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The intelligence in this week’s iteration discuss the following threats: APTs, Credential theft, Iran, Malware, Ransomware, and Vulnerabilities. The IOCs related to these stories are attached to the Community Threat Briefing and can be used to check your logs for potential malicious activity.
Figure 1: IOC Summary Charts.  These charts summarize the IOCs attached to this magazine and provide a glimpse of the threats discussed.

Observed Threats

This section includes the top threats observed from the Anomali Community user base as well as sensors deployed by Anomali Labs. A ThreatStream account is required to view this section.

APT33

The Advanced Persistent Threat (APT) group “APT33” is believed to be an Iranian-based group that has been active since at least 2013. APT33 conducts cyber espionage campaigns and deploys destructive malware on an organizations primarily situated in Saudi Arabia but have also targeted firms in South Korea and the United States. They are believed to be a state-sponsored group, because their campaigns target firms that would align to Iranian government and military interests. They have heavily targeted the aviation industry in Saudi Arabia, which may suggest that they are attempting to acquire knowledge on Saudi Arabia’s military aviation capabilities in order to enhance their domestic aviation abilities and to support strategic decisions. Their targeting of the South Korean petrochemical industry may been to gain insight into South Korea’s partnerships with Iran’s petrochemical industry as well as their relationships with Saudi Arabian petrochemical companies. Possibly in an attempt to help gain information needed to expand Iran’s petrochemical production and competitiveness in the Middle East.

Lazarus Group

The Advanced Persistent Threat group (APT) “Lazarus Group” is believed to be based in the Democratic People's Republic of Korea (DPRK) and has been active since at least 2009. Lazarus Group is believed to be composed of operatives from “Bureau 121” (121?), the cyber warfare division of North Korea’s Reconnaissance General Bureau. The Reconnaissance General Bureau was formed due to a reorganization in 2009 but its exact structure is not known due to North Korea’s denial and deception tactics. Bureau 121 is North Korea’s most important cyber unit that is used for both offensive and defensive operations. Bureau 121 are referred, in South Korean open-source media, as the “Electronic Reconnaissance Bureau’s Cyber Warfare Guidance Bureau”. The term “guidance” in the context of North Korea often denotes that an organization is personally overseen by the head of state of North Korea as a strategically significant entity. Lazarus Group has targeted financial organizations since at least July 2009, The group is well known for their tendency to engage in data destruction/disk wiping attacks, and network traffic Distributed Denial-of-Service (DDoS) attacks, typically against the Republic of Korea (South Korea). The group targets various industries and sectors including South Korean and US government organizations, Non-Governmental Organizations (NGO), media and entertainment organizations, as well as shipping and transportation organizations, Korean hydro and nuclear power, and jamming of South Korean GPS.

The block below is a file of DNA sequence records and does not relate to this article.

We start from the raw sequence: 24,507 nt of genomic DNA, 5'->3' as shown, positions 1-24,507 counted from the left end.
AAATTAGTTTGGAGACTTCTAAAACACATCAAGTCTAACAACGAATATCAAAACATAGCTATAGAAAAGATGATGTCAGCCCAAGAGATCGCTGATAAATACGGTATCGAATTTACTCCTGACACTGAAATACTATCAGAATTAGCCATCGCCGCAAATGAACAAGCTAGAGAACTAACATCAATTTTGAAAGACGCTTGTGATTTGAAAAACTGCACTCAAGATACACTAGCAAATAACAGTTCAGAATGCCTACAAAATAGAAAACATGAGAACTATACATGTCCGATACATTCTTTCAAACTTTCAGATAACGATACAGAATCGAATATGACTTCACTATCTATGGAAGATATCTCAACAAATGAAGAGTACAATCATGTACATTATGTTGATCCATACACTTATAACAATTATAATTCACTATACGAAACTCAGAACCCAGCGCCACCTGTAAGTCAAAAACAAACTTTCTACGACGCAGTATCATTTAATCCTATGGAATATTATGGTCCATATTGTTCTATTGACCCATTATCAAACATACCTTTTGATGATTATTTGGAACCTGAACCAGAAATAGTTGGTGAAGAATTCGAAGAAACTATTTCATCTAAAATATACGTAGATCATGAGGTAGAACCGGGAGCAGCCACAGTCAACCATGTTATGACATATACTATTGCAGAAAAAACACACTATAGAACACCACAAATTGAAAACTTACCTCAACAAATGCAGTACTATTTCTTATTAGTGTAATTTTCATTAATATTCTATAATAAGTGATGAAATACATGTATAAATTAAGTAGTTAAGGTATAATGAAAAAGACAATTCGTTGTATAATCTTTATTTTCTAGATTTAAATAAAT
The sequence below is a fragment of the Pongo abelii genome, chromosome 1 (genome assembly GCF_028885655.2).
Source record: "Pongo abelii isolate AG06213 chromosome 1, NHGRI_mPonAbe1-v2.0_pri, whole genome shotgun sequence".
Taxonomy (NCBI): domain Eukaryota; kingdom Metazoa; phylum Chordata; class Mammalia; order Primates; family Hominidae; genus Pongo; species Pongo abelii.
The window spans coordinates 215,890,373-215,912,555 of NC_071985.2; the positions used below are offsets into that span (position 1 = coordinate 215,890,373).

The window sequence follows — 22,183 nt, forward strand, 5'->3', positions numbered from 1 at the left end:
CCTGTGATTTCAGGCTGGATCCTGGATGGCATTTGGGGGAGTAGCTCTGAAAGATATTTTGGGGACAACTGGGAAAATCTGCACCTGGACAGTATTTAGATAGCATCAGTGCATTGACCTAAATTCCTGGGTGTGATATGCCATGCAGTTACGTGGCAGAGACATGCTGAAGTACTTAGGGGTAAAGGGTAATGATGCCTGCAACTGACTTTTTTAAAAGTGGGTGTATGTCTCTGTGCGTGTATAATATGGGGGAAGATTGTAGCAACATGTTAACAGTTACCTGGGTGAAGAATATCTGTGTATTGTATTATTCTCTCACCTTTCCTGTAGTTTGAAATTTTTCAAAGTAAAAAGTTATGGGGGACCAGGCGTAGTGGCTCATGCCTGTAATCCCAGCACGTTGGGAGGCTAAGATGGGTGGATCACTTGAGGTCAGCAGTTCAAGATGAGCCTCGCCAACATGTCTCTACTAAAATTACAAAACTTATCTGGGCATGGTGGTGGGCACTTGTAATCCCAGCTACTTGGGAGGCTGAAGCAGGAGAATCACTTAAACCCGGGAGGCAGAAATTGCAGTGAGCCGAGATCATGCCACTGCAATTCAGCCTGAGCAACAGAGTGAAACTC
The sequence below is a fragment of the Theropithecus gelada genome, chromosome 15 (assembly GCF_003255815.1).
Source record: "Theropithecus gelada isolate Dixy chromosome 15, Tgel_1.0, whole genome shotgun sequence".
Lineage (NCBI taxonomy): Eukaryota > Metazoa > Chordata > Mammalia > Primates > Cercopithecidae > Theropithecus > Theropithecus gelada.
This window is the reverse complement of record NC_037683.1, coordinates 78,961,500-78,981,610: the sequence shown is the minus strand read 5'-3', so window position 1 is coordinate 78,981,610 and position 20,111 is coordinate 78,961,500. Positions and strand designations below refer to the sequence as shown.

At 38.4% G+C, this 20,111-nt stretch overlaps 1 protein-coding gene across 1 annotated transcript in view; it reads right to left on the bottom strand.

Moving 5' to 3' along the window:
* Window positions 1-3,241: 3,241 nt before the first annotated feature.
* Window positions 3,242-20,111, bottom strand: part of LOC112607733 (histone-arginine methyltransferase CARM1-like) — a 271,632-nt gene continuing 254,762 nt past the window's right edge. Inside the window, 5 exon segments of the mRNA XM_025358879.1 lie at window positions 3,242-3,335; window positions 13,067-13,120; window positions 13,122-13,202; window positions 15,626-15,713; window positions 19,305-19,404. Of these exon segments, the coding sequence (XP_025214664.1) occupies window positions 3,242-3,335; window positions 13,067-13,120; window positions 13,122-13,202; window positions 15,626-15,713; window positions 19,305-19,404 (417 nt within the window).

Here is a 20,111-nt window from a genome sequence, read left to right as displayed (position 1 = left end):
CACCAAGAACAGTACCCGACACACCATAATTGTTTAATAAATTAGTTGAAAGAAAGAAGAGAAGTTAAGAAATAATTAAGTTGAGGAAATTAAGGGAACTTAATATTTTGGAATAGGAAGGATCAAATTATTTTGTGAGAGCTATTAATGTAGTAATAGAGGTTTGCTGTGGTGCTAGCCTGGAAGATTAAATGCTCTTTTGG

TA505

The financially-motivated threat group called, “TA505,” was first reported on by Proofpoint researchers in December 2017.[1] Malicious activity attributed to the Russian-speaking group dates back to at least 2014, and the campaigns conducted by TA505 have targeted entities and individuals around the world. The group distributes a variety of malware, both well-known strains (Dridex banking trojan, Locky ransomware), custom-created (Jaff ransomware, tRAT), and variants of legitimate remote access tools (Remote Manipulator System). The group primarily distributes malware and tools via large scale and indiscriminately-distributed malspam campaigns, often through the “Necurs” botnet, with malicious attachments or links. Incorporation of new malware, creating custom malware and the use of advanced tactics, such as the removal of malware artifacts, indicate that this group is a sophisticated threat and likely well-funded. The group is innovative and shows the flexibility to pivot to other techniques and malware trends on a global scale. 



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